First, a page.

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Tuesday, January 10, 2012

Bamboula Dance and Music - Then & Now, Part 4

Edited by Azizi Powell

This is Part IV of a four part series of posts on on the African roots, and the music & dance traditions of the Bamboula in the Caribbean, and in the United States.

Part IV showcases selected videos of music that was inspired by the Bamboula and/or Congo Square.

Part I of this series provides an overview of the Bamboula, and features several videos of dance traditions from a few African ethnic groups in West Africa, the region from which most Black people who were enslaved in the Caribbean and the Americas came.
Click http://pancocojams.blogspot.com/2012/01/bamboula-dance-and-music-then-now.html for Part 1 of this series.

Part II of this series focuses on descriptions of the Bamboula dance in the Caribbean, and features several videos of the Bomba, which is considered to be similar to the Bamboula. Click http://pancocojams.blogspot.com/2012/01/bamboula-dance-and-music-then-now-part.html for Part 2 of this series.

Part III of this series focuses on the Bamboula in the United States, and features a 19th century sound file entitled "Bamboula" and contemporary gatherings in Congo Square in New Orleans, Louisiana. Click http://pancocojams.blogspot.com/2012/01/bamboula-dance-and-music-then-now-part_10.html for Part 3 of this series.

These posts are presented for historical, folkloric, educational, and aesthetic purposes.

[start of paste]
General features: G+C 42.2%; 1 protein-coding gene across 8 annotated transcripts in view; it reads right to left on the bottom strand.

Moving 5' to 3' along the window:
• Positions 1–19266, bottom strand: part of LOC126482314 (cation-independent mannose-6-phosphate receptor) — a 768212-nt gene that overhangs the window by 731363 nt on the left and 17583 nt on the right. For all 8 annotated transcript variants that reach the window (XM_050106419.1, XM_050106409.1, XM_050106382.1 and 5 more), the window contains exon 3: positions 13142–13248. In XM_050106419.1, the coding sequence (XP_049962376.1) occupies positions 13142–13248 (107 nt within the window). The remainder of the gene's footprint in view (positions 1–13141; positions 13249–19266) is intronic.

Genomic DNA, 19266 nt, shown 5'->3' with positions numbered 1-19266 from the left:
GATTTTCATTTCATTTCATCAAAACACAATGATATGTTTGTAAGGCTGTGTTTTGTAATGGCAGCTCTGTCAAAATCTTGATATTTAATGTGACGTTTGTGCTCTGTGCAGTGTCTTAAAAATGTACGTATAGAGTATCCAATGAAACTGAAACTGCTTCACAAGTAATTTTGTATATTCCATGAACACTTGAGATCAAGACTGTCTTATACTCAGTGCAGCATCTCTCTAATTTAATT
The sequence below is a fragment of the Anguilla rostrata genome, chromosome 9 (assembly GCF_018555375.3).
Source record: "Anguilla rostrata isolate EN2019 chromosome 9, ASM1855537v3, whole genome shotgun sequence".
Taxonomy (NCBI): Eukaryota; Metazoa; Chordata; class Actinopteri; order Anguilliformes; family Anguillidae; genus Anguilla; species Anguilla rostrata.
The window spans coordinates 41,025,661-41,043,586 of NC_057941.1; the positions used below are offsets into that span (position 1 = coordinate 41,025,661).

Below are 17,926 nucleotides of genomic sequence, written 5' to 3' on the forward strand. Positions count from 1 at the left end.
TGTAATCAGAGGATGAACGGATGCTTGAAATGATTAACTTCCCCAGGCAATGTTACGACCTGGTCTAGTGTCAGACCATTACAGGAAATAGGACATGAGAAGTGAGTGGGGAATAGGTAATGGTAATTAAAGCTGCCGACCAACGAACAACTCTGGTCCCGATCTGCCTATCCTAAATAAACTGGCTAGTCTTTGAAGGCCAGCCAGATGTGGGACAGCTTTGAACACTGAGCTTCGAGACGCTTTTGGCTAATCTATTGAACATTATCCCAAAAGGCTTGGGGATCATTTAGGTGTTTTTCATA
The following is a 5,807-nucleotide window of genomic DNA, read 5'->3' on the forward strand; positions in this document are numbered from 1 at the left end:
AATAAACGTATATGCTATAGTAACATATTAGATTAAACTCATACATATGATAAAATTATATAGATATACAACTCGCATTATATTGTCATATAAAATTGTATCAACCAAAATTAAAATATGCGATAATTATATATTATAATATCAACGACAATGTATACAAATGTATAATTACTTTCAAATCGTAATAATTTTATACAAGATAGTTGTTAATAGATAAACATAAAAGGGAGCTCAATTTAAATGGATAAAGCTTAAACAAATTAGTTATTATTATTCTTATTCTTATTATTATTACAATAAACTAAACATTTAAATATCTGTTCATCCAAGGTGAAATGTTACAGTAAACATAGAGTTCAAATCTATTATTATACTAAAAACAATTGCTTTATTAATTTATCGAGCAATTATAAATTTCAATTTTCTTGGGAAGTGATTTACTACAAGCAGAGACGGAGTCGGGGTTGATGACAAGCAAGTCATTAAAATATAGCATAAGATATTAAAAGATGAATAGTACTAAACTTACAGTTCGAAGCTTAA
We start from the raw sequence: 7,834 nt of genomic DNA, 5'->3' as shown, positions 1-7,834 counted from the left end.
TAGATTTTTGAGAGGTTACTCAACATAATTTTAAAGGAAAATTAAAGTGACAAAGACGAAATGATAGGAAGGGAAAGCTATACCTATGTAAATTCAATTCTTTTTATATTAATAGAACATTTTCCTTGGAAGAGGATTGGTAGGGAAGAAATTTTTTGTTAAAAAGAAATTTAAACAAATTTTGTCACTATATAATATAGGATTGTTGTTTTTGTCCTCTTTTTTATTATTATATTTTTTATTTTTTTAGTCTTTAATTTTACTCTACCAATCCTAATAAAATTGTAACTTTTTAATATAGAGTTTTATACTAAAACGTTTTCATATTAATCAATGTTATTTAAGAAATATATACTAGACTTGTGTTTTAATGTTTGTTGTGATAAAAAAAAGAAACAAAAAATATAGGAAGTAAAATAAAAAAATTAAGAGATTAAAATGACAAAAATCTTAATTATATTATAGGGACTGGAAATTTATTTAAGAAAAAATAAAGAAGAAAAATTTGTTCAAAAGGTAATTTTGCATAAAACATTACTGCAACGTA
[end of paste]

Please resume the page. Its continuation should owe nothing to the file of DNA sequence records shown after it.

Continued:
Videos in this series of posts are numbered in consecutive order throughout the entire series. No order of preference is given to these selected videos.

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VIDEOS OF SELECTED RECORDINGS
[Showcased without any editorial comment.]

Video Example #15: Sonny Landreth - Congo Square



Uploaded by leintje113 on Jun 14, 2008

Van album "Down in Louisiana"

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Video Example #16: Congo Square - The Neville Brothers



Uploaded by Tulip Jackson on Jul 13, 2008

Slideshow Neville Brothers

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Video Example #17: Odadaa! Excerpts from "Congo Square"



Uploaded by aminaaddy on Dec 25, 2009

Odadaa! Excerpts from "Congo Square"

Excerpts of elder Ghanaian drum master Yacub Addy and his exceptional ensemble Odadaa!'s performance of "Congo Square", a 2-hour co-composition by Yacub Addy and jazz titan Wynton Marsalis, at the Montreal Jazz Festival 07. "Congo Square" is the ground-breaking 2-hour co-composition by Yacub Addy and Wynton Marsalis that celebrates the historic Congo Square in New Orleans. The only place in America where African slaves were allowed to perform their own music and dance in the 1700s-1800s, it established the roots of American music by providing a means for African music to enter and mingle with American forms.

An exceptional ensemble of artists from Ghana, Odadaa! includes drummers, instrumentalists, singers and dancers of the Ga ethnic group, and a single American-born singer.

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Video Example #18: "Congo Square" Premiere



Uploaded by aminaaddy on Dec 25, 2009

April 23, 2006 a historic new composition was premiered in New Orleans - "Congo Square", co-written by Ghanaian drum master Yacub Addy and Wynton Marsalis. Presented in historic Congo Square for a wildly enthusiastic crowd, it was intended by it's creators as spiritual support for the Crescent City's recovery from the ravages of Katrina. The ground-breaking work, which combines Ghanaian percussion and vocals with jazz forms, was performed by Jazz at Lincoln Center Orchestra with Wynton Marsalis and Yacub Addy and Odadaa!. Part of the opening selection is currently being used by HBO in it's promo for the new series "Treme".

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